Addressing the Challenges in Accessing Electricity in Africa

Almost 20 years ago, approximately 400 million people in Sub-Saharan Africa had no access to electricity.

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Today, the number of people without access has increased, as the population growth has outpaced infrastructure development. As a result, there are over 600 million people with no access to electricity today.

The lack of access to electricity is a particular problem in rural areas. Around 63% of the population in Sub-Saharan Africa is rural, of which only 19% has access to energy, compared to 63% of the urban population.

Access to clean and affordable energy is critical for development; it is vital in powering water supplies, telecommunication services, health care, education and of course, preserving the environment. Moreover, it could be the catalyst for economic development in rural areas where it has the potential to create more jobs and new industries.

However, if current energy access trends continue, there will still be 655 million people in Africa without access to power in 2030.

To date, government’s preferred approach to addressing electricity access in Africa has been through large-scale grid rollout programmes. For people living in rural areas – often with no grid nearby – this approach is not only impractical but also unsustainable in the long term. For this reason, Africa’s rural population are better off turning to alternative off-grid solutions for their energy needs.

“Schneider Electric has placed access to energy at the heart of our company strategy, where sustainability forms the basis of all of our key objectives and indicators. Our role is to make sure that Life Is On for everyone, and we achieve this by delivering efficient, and sustainable solutions,” says Zanelle Dalglish, Schneider Electric South Africa’s head of Sustainable Development for Anglophone Africa.

“By providing access to clean and affordable energy, we are helping to curb the growing global demand – effectively addressing concerns around climate change while also closing the energy gap throughout rural communities.”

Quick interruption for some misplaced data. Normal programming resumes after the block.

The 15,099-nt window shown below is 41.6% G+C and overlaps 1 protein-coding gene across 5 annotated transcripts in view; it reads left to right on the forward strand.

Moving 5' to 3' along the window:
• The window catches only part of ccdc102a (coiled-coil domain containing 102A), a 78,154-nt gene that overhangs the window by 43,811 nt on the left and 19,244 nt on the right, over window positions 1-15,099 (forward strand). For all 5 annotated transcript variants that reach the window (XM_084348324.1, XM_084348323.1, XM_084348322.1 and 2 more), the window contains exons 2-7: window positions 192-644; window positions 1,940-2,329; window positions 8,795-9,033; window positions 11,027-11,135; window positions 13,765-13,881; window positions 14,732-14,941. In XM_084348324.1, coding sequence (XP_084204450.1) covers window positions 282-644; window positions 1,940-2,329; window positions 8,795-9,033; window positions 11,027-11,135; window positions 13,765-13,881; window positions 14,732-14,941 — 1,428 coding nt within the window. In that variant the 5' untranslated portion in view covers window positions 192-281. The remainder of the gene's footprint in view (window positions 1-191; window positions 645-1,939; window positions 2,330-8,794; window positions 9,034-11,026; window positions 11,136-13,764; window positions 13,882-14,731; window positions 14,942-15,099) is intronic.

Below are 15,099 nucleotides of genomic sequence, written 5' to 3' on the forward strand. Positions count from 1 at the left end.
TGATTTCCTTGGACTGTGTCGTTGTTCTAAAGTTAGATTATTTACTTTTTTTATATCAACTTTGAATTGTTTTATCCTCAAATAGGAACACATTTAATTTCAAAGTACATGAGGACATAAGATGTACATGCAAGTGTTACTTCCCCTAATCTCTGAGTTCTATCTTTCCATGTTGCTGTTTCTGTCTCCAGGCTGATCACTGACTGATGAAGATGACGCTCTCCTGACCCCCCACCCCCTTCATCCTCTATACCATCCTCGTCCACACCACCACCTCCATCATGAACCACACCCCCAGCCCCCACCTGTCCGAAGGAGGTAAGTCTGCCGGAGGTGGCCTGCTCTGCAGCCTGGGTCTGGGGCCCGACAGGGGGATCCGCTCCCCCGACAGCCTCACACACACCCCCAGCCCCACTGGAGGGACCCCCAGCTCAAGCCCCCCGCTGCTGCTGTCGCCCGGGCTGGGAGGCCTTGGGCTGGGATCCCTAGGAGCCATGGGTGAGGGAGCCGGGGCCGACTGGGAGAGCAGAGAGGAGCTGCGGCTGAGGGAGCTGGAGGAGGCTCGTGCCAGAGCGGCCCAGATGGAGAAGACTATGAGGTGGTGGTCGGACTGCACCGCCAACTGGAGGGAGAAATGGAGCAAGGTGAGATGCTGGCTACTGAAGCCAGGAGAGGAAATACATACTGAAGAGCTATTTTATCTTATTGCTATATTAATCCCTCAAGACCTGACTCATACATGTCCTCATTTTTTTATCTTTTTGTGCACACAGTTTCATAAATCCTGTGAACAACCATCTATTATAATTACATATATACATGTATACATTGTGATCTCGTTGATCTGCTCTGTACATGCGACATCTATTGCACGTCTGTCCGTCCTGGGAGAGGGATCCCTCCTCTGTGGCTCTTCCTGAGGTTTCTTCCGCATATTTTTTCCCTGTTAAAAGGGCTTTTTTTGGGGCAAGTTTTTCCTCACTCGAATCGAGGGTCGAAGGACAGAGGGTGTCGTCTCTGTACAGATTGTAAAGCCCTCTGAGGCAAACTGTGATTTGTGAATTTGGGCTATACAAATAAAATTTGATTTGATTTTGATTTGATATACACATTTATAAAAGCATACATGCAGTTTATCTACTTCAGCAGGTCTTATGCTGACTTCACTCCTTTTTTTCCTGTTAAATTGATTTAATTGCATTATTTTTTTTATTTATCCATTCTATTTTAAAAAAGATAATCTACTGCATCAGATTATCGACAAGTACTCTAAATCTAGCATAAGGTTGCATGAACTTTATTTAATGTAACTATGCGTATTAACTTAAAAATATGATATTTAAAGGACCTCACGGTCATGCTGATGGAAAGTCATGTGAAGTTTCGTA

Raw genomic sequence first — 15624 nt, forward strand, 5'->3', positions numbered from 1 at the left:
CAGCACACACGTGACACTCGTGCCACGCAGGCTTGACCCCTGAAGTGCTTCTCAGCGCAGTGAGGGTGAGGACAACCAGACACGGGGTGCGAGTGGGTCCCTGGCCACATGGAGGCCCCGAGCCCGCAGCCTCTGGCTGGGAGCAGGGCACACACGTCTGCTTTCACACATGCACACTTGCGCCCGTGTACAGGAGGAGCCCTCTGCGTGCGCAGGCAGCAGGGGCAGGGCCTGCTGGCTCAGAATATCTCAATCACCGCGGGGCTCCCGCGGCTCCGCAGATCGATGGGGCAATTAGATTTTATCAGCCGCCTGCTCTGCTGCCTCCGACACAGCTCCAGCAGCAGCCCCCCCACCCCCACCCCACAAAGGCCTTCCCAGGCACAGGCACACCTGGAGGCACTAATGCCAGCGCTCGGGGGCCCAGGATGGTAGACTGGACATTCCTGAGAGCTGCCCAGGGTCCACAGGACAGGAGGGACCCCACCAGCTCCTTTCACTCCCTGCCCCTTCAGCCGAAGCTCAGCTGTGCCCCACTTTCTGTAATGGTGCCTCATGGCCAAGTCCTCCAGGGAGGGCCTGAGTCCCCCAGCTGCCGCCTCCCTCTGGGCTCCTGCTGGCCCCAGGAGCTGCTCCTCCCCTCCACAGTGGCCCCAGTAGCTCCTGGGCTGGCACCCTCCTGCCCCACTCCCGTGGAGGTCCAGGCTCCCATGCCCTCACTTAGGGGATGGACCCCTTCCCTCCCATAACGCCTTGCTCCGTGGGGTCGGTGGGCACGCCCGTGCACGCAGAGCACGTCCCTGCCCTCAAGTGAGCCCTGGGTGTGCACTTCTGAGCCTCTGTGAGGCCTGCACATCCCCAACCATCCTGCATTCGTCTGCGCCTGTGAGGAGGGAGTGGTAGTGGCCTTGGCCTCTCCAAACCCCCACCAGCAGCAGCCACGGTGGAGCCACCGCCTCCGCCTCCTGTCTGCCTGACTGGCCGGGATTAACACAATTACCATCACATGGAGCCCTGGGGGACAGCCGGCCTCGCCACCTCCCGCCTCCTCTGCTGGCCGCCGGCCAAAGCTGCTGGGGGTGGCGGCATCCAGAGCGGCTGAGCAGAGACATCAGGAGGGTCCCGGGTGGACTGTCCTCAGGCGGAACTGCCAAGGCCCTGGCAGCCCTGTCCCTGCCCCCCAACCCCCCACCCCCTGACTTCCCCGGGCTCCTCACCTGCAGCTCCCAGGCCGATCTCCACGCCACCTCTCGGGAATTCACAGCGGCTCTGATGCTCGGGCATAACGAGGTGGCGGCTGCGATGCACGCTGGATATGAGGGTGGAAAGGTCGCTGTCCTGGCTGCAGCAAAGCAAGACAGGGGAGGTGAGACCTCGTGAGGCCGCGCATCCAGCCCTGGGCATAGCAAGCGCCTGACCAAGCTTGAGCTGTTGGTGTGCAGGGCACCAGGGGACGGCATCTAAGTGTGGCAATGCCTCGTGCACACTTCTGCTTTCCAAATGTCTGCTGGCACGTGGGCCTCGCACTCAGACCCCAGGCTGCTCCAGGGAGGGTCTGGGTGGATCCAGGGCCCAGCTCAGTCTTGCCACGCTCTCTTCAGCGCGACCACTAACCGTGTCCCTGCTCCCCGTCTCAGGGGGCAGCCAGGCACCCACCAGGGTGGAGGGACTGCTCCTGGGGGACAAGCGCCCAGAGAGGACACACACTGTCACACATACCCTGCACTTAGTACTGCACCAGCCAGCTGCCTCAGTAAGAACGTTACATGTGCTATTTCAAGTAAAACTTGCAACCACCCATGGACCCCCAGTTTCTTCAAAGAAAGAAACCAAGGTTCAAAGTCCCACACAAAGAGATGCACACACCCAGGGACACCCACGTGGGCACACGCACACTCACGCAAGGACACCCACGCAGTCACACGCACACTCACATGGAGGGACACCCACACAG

As far as innovation is concerned, the demand for new technologies and services capable of merging high performance with environmental considerations has increased. Fortunately, advances in technology are changing rapidly, and falling solar technology costs, and evolving battery storage technology continue to spur the growth of micro-grid and standalone household systems.

As a result, the potential to decentralise access to electricity has become a more feasible and attractive solution to the problem. Decentralised power in Africa, particularly in rural communities, could have the added benefits of unlocking the economy in these areas, alleviating poverty and reducing dependency on government, a critical step in countries where corruption is rife.

“We need to understand that we cannot effectively address the challenges around education, health and economic empowerment with ensuring that there is sufficient access to energy. As Schneider Electric, we view this a basic human right. And, when it comes to addressing the challenges in Africa, it’s also important we understand that there is no one size fits all solution. If we are going to tackle this problem, we need to do it through effective partnerships, and we need to be prepared to do the hard work – one community at a time,” she says.

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